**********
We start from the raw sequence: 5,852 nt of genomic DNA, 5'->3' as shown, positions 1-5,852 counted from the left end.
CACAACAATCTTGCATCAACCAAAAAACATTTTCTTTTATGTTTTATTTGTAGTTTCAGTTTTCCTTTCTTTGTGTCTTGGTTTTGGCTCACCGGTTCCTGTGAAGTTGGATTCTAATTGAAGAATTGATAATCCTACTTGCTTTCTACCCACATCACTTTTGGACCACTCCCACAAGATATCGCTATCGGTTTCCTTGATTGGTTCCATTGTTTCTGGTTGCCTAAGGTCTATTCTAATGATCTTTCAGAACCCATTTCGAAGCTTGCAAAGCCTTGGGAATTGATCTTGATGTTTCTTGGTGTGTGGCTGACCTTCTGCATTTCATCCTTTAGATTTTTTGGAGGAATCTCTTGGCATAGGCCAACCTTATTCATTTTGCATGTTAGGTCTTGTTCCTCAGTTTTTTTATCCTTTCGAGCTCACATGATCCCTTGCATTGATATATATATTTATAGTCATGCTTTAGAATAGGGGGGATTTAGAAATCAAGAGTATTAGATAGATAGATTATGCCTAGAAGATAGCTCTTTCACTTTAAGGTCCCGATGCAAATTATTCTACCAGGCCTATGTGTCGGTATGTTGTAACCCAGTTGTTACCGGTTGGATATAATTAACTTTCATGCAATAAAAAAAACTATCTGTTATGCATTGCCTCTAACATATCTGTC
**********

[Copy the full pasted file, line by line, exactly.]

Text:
We start from the raw sequence: 5,852 nt of genomic DNA, 5'->3' as shown, positions 1-5,852 counted from the left end.
CACAACAATCTTGCATCAACCAAAAAACATTTTCTTTTATGTTTTATTTGTAGTTTCAGTTTTCCTTTCTTTGTGTCTTGGTTTTGGCTCACCGGTTCCTGTGAAGTTGGATTCTAATTGAAGAATTGATAATCCTACTTGCTTTCTACCCACATCACTTTTGGACCACTCCCACAAGATATCGCTATCGGTTTCCTTGATTGGTTCCATTGTTTCTGGTTGCCTAAGGTCTATTCTAATGATCTTTCAGAACCCATTTCGAAGCTTGCAAAGCCTTGGGAATTGATCTTGATGTTTCTTGGTGTGTGGCTGACCTTCTGCATTTCATCCTTTAGATTTTTTGGAGGAATCTCTTGGCATAGGCCAACCTTATTCATTTTGCATGTTAGGTCTTGTTCCTCAGTTTTTTTATCCTTTCGAGCTCACATGATCCCTTGCATTGATATATATATTTATAGTCATGCTTTAGAATAGGGGGGATTTAGAAATCAAGAGTATTAGATAGATAGATTATGCCTAGAAGATAGCTCTTTCACTTTAAGGTCCCGATGCAAATTATTCTACCAGGCCTATGTGTCGGTATGTTGTAACCCAGTTGTTACCGGTTGGATATAATTAACTTTCATGCAATAAAAAAAACTATCTGTTATGCATTGCCTCTAACATATCTGTC